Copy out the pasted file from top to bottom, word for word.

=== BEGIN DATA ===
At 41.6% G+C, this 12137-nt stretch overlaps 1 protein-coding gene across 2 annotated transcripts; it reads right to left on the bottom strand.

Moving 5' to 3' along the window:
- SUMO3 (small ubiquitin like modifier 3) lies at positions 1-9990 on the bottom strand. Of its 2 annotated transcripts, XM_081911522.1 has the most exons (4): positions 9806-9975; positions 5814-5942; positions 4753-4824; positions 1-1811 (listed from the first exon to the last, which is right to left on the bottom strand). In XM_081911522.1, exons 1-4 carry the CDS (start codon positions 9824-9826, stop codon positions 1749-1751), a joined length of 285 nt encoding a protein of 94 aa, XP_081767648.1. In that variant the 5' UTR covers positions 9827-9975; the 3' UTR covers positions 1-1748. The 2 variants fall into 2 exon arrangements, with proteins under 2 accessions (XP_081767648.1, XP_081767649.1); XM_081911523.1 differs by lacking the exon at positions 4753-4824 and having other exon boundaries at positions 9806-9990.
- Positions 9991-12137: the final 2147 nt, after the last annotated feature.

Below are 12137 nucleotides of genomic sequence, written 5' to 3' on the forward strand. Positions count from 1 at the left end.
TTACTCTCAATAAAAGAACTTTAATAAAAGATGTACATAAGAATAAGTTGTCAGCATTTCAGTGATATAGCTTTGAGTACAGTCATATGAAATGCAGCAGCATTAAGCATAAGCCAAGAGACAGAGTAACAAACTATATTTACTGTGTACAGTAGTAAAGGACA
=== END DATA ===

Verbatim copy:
At 41.6% G+C, this 12137-nt stretch overlaps 1 protein-coding gene across 2 annotated transcripts; it reads right to left on the bottom strand.

Moving 5' to 3' along the window:
- SUMO3 (small ubiquitin like modifier 3) lies at positions 1-9990 on the bottom strand. Of its 2 annotated transcripts, XM_081911522.1 has the most exons (4): positions 9806-9975; positions 5814-5942; positions 4753-4824; positions 1-1811 (listed from the first exon to the last, which is right to left on the bottom strand). In XM_081911522.1, exons 1-4 carry the CDS (start codon positions 9824-9826, stop codon positions 1749-1751), a joined length of 285 nt encoding a protein of 94 aa, XP_081767648.1. In that variant the 5' UTR covers positions 9827-9975; the 3' UTR covers positions 1-1748. The 2 variants fall into 2 exon arrangements, with proteins under 2 accessions (XP_081767648.1, XP_081767649.1); XM_081911523.1 differs by lacking the exon at positions 4753-4824 and having other exon boundaries at positions 9806-9990.
- Positions 9991-12137: the final 2147 nt, after the last annotated feature.

Below are 12137 nucleotides of genomic sequence, written 5' to 3' on the forward strand. Positions count from 1 at the left end.
TTACTCTCAATAAAAGAACTTTAATAAAAGATGTACATAAGAATAAGTTGTCAGCATTTCAGTGATATAGCTTTGAGTACAGTCATATGAAATGCAGCAGCATTAAGCATAAGCCAAGAGACAGAGTAACAAACTATATTTACTGTGTACAGTAGTAAAGGACA